In the latest of my series of WR prospect analysis for Music City Miracles, today we’re going to look at Notre Dame receiver Miles Boykin. Boykin, 23, is 6’4 and 228 lb., and turns 23 in the month of October.
In his final season at Notre Dame, Boykin caught 59 passes for 872 yards (14.78 yards per reception) and eight touchdowns. Perhaps this is why he hasn’t had the draft hype of several of his peers, but believe it or not, I think Boykin is one of the best receiving prospects in this class.
It’s unlikely that Boykin gets drafted in the first round, but looking at his skill set he looks like a day 2 or day 3 steal. An issue that hampered his statistics—and hampered his draft stock as well—was that he didn’t receiver good quarterback play in his senior season of college.
Boykin is able to create separation off the line of scrimmage against the bail defender technique, and this throw should lead him instead of forcing him to adjust on an under thrown pass. It’s great a recovery from the corner, who’s most likely expecting safety help over the top and doesn’t get it, but if this pass was thrown accurately it would’ve been a touchdown.
Let’s look at another example of how Boykin’s quarterback situation gave him a raw deal.
This time Boykin—top left—is facing soft press. The corner waits for the WR to approach him in an attempt to jam his route. Boykin is able to win this matchup and gets outside leverage, so this should be a simple completion from the quarterback. Unfortunately, the QB badly under throws his target, and Boykin’s efforts in making a spectacular 50/50 catch come up a little short as he can’t secure the pass as he falls to the ground.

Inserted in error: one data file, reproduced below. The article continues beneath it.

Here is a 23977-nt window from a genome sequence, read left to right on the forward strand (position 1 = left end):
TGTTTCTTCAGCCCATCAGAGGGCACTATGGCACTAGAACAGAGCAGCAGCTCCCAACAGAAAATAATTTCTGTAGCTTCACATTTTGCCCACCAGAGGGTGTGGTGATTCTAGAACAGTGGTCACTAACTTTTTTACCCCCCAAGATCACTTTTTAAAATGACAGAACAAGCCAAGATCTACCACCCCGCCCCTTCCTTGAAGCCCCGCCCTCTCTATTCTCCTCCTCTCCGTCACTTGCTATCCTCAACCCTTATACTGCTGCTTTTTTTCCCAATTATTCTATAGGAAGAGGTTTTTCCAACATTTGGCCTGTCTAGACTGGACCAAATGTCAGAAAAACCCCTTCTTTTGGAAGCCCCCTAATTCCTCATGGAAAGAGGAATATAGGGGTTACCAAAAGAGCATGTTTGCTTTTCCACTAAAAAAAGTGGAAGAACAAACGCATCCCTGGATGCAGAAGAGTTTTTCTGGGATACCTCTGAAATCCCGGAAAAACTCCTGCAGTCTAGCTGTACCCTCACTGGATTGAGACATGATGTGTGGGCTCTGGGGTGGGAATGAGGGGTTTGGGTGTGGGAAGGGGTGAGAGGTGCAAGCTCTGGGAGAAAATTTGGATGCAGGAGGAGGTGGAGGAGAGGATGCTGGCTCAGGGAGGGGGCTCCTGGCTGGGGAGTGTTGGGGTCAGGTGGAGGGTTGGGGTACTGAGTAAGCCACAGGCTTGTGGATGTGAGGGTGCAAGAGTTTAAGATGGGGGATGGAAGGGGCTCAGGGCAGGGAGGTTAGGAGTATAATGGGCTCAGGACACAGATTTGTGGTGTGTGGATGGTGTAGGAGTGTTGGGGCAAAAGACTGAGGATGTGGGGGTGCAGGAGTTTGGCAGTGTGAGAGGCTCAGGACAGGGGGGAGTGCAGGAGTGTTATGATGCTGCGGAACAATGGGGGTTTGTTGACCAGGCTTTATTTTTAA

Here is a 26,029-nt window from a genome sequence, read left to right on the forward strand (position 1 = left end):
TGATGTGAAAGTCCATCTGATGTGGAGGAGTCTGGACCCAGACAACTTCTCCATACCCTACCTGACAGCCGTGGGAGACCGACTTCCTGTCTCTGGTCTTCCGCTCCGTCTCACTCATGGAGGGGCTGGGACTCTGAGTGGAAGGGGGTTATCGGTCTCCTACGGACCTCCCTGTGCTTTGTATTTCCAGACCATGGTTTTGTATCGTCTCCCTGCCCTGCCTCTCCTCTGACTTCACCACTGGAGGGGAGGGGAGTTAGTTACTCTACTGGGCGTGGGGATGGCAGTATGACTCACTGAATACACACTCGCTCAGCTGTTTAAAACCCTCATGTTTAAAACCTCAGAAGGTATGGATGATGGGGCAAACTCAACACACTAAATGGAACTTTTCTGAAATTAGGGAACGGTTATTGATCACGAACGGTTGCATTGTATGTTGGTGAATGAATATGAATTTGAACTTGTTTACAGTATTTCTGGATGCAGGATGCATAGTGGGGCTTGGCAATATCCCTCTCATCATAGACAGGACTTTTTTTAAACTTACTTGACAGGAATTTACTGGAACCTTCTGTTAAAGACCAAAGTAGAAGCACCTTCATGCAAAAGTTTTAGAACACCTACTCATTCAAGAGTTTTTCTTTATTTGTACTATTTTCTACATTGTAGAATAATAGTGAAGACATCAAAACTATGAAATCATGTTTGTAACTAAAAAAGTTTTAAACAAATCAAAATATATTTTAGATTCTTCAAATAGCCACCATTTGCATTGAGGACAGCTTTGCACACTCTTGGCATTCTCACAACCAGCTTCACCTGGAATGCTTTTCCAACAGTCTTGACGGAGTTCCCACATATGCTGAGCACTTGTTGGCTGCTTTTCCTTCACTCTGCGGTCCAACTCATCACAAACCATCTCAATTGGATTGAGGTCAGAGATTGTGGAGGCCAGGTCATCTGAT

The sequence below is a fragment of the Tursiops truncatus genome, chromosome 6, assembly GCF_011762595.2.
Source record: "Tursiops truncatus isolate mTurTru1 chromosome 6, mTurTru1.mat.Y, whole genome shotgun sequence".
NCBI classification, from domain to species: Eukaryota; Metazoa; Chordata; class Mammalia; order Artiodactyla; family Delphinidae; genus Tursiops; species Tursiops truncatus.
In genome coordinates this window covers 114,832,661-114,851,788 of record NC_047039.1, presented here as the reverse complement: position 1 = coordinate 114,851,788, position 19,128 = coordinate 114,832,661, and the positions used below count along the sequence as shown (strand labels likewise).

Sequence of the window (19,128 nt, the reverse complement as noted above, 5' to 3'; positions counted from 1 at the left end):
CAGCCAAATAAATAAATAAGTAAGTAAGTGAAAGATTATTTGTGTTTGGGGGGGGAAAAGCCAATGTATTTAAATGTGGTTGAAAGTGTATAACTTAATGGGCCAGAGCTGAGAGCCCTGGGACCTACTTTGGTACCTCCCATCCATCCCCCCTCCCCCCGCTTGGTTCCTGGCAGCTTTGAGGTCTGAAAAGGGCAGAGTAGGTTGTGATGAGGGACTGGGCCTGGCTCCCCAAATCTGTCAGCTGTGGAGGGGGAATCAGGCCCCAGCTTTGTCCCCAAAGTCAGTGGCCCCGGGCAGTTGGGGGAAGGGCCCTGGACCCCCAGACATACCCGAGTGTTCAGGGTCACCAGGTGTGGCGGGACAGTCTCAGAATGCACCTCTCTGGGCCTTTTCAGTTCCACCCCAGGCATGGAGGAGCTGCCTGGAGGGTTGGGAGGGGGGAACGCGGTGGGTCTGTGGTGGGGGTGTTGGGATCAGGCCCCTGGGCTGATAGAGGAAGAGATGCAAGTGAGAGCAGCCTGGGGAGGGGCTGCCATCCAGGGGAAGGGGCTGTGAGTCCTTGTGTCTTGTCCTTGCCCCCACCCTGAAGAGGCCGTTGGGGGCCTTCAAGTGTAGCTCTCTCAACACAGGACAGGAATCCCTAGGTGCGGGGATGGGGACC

Boykin should never have been forced to adjust. He created enough separation for his quarterback, who ultimately let him down on this play.
Now let’s focus on positive plays while continuing the them of playing against press coverage.
Now, the reason I’ve focused a lot on press coverage is because succeeding against it in the college level has proven to be sustainable in the pro level. It’s a test to see if receivers are truly worthy of playing at a high level in the NFL, and Boykins played phenomenal against press in his senior season.
This time Boykin is facing off against quick-jam press. As the corner attempts to cut off Boykin’s route, Boykin wins the hand matchup with a wipe move, getting a step on the corner. Thankfully, we’ve arrived at an example where the quarterback throws with precision, and the receiver makes a nice tight catch to move the chains.
It’s been noted that Boykin doesn’t have the fastest tape of the receiving class, but don’t believe the claims that he’s struggled to create separation. As the three clips I’ve provided have shown, he was masterful when asked to face off against various types of press coverage, and that is something that will go a long way in the NFL.
In addition to being an impressive route runner, Boykin offers a nice big target with expert tenacity at the catch point. His timing on this touchdown catch is perfect as he goes up with his frame and uses his strong hands to secure the pass as he goes to the ground for the score.
From 2017, this play is an anomaly for any receiver (for the most part), but it shows off Boykin’s wide catch radius. This is essentially thrown behind him and yet the receiver just casually one hands the pass before bulldozing his way through two defenders for the touchdown.
Ultimately, if the Titans don’t draft a receiver in the first round but are still looking for one on Day 2 to match with Marcus Mariota and Corey Davis, Miles Boykin is the guy they have to draft. His excellency against press coverage, strong hands and consistent separation make him one of the more appealing receivers I’ve watched from this class, and his ability to separate against tight coverage would greatly open up a Titans passing game that was mostly conservative in 2018.
He can’t match the speed of Marquise Brown, but Boykin still does more than enough things that will easily translate to the NFL, and I think he’s going to be one of the year’s biggest draft steals.